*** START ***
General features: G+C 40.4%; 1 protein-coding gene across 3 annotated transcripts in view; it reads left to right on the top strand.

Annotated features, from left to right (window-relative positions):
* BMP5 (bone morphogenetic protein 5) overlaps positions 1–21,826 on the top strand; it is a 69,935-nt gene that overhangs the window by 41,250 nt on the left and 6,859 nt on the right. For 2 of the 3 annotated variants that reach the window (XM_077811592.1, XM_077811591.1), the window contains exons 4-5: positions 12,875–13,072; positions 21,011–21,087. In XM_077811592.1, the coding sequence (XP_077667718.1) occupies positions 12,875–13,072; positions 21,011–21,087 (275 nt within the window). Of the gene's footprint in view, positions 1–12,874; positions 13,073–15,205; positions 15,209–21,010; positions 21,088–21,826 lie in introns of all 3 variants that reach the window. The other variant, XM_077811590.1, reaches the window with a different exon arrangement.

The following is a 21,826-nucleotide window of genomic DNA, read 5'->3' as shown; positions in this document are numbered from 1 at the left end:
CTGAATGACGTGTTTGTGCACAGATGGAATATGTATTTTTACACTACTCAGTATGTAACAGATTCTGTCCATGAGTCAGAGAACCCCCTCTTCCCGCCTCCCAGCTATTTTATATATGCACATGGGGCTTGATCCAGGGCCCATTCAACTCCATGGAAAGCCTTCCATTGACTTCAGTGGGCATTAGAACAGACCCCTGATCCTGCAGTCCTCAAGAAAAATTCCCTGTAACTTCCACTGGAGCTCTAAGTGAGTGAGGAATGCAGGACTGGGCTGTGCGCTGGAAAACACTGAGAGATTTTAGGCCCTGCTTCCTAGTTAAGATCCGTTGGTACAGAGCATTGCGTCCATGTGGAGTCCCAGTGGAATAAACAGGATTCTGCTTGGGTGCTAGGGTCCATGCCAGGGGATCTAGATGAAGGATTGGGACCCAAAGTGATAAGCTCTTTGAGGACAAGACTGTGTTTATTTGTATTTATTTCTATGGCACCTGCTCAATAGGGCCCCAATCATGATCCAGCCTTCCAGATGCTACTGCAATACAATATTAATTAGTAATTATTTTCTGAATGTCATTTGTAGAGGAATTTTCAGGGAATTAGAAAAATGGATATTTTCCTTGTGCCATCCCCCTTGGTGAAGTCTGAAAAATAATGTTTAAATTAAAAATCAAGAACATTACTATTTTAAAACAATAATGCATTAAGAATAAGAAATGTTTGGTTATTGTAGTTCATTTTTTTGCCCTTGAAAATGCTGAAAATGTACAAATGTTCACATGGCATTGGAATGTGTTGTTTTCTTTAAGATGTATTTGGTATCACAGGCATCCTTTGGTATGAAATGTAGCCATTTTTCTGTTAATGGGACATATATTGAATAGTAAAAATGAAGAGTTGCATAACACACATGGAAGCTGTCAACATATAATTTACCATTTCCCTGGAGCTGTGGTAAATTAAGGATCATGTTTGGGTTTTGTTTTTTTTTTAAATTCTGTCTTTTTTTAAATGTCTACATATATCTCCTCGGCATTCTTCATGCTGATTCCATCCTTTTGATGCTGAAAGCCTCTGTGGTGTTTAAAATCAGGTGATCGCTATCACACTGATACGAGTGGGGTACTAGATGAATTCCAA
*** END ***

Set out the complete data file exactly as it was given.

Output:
General features: G+C 40.4%; 1 protein-coding gene across 3 annotated transcripts in view; it reads left to right on the top strand.

Annotated features, from left to right (window-relative positions):
* BMP5 (bone morphogenetic protein 5) overlaps positions 1–21,826 on the top strand; it is a 69,935-nt gene that overhangs the window by 41,250 nt on the left and 6,859 nt on the right. For 2 of the 3 annotated variants that reach the window (XM_077811592.1, XM_077811591.1), the window contains exons 4-5: positions 12,875–13,072; positions 21,011–21,087. In XM_077811592.1, the coding sequence (XP_077667718.1) occupies positions 12,875–13,072; positions 21,011–21,087 (275 nt within the window). Of the gene's footprint in view, positions 1–12,874; positions 13,073–15,205; positions 15,209–21,010; positions 21,088–21,826 lie in introns of all 3 variants that reach the window. The other variant, XM_077811590.1, reaches the window with a different exon arrangement.

The following is a 21,826-nucleotide window of genomic DNA, read 5'->3' as shown; positions in this document are numbered from 1 at the left end:
CTGAATGACGTGTTTGTGCACAGATGGAATATGTATTTTTACACTACTCAGTATGTAACAGATTCTGTCCATGAGTCAGAGAACCCCCTCTTCCCGCCTCCCAGCTATTTTATATATGCACATGGGGCTTGATCCAGGGCCCATTCAACTCCATGGAAAGCCTTCCATTGACTTCAGTGGGCATTAGAACAGACCCCTGATCCTGCAGTCCTCAAGAAAAATTCCCTGTAACTTCCACTGGAGCTCTAAGTGAGTGAGGAATGCAGGACTGGGCTGTGCGCTGGAAAACACTGAGAGATTTTAGGCCCTGCTTCCTAGTTAAGATCCGTTGGTACAGAGCATTGCGTCCATGTGGAGTCCCAGTGGAATAAACAGGATTCTGCTTGGGTGCTAGGGTCCATGCCAGGGGATCTAGATGAAGGATTGGGACCCAAAGTGATAAGCTCTTTGAGGACAAGACTGTGTTTATTTGTATTTATTTCTATGGCACCTGCTCAATAGGGCCCCAATCATGATCCAGCCTTCCAGATGCTACTGCAATACAATATTAATTAGTAATTATTTTCTGAATGTCATTTGTAGAGGAATTTTCAGGGAATTAGAAAAATGGATATTTTCCTTGTGCCATCCCCCTTGGTGAAGTCTGAAAAATAATGTTTAAATTAAAAATCAAGAACATTACTATTTTAAAACAATAATGCATTAAGAATAAGAAATGTTTGGTTATTGTAGTTCATTTTTTTGCCCTTGAAAATGCTGAAAATGTACAAATGTTCACATGGCATTGGAATGTGTTGTTTTCTTTAAGATGTATTTGGTATCACAGGCATCCTTTGGTATGAAATGTAGCCATTTTTCTGTTAATGGGACATATATTGAATAGTAAAAATGAAGAGTTGCATAACACACATGGAAGCTGTCAACATATAATTTACCATTTCCCTGGAGCTGTGGTAAATTAAGGATCATGTTTGGGTTTTGTTTTTTTTTTAAATTCTGTCTTTTTTTAAATGTCTACATATATCTCCTCGGCATTCTTCATGCTGATTCCATCCTTTTGATGCTGAAAGCCTCTGTGGTGTTTAAAATCAGGTGATCGCTATCACACTGATACGAGTGGGGTACTAGATGAATTCCAA